The government's procedures manual does allow contracts to be directly awarded, he said, but it should be rare. "It has to be exceptional conditions and demonstrate there is a cost advantage."

Nobody was available to speak for the ministry of children and family development by press time. With former minister Tom Christensen deciding not to run again and the cabinet not yet named, there is no minister.

When the ministry gave notice in January that it intended to award the contract to TP Systems, however, it gave five reasons for not taking competitive bids:

Translation: the company knows a lot more about the ministry's system than anyone in the government does and it would be very difficult for anyone else to pick up the work.

Competitors were welcome to voice objections, but the notice of intent made it clear they would have a tough time winning the contract: "The service provider's ability to offer the services resulting in no or limited risk to business disruption and the same or better solutions at the same or a lower cost in the same time frame will be the key criterion with regard to the consideration of objections."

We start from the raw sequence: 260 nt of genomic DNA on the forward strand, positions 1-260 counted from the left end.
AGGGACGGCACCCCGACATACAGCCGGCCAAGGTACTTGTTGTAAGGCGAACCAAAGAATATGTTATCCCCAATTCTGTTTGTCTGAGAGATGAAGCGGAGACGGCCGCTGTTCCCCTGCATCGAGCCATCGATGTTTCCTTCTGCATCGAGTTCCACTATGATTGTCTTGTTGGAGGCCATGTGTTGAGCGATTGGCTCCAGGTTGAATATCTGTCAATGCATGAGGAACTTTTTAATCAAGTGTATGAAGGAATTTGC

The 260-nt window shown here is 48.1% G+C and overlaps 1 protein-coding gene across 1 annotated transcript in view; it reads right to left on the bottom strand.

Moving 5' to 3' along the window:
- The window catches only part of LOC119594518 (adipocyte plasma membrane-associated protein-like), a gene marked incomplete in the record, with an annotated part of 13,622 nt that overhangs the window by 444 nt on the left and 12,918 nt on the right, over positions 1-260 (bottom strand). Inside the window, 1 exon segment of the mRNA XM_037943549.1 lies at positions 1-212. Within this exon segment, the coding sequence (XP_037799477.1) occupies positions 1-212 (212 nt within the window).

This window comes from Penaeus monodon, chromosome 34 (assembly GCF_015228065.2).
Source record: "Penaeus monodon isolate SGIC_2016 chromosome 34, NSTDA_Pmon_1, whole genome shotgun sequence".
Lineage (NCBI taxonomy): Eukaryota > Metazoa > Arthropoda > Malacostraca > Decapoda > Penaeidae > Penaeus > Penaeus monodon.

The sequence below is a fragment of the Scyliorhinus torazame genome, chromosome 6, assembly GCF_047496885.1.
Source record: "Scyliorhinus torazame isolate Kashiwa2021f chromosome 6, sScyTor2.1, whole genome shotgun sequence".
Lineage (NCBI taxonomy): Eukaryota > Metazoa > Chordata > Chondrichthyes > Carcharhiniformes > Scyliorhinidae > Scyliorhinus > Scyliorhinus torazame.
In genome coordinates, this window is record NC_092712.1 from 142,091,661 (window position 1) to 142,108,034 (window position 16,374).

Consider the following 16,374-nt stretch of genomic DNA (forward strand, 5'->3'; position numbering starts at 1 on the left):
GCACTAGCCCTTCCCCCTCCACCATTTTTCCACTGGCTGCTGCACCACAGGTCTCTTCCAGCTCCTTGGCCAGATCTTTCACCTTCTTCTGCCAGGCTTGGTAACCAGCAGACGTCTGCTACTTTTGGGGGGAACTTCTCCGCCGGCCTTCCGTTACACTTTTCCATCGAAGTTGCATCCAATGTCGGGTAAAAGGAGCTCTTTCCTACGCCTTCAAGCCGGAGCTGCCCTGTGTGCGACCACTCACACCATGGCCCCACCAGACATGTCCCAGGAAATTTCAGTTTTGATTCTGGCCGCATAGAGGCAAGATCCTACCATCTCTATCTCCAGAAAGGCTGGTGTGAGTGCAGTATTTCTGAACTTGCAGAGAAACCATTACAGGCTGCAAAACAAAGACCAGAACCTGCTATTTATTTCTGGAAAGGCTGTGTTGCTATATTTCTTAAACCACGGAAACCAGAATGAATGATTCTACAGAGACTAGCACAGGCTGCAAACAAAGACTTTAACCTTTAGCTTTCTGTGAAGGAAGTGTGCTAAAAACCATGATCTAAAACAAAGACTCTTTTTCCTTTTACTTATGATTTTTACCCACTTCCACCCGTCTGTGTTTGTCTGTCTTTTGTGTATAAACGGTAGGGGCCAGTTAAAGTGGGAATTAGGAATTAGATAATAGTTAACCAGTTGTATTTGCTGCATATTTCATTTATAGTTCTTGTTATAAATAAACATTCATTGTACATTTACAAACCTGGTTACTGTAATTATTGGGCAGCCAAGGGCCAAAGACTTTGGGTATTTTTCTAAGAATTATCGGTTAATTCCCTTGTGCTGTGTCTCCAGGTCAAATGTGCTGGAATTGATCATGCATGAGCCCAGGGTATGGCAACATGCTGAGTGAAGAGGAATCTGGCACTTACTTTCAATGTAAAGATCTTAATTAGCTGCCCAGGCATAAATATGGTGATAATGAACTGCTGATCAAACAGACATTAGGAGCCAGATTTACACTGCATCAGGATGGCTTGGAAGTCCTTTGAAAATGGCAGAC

'They made themselves dependent': NDP's Ralston

It is unclear from the public documents if any businesses objected to the TP Systems contract, and The Tyee's query to the official who oversaw the notice went unanswered by posting time. Nor did a company official call back by posting time.

The NDP's Ralston said the ministry's position draws attention to a larger problem with contracting out core government services. "They made themselves dependent on this contractor," he said.

If the government can no longer do the work and even lacks the people with the knowledge to manage it, he said, it makes it harder to negotiate a fair price. "That gives you an ability to drive a hard bargain if you're the contractor," he said.

"If it's indicative of a trend, it's very worrisome," Ralston said. The province has committed to some $50 billion in spending on public-private partnerships and on major contracts. "Those are long term obligations the government's bound to pay."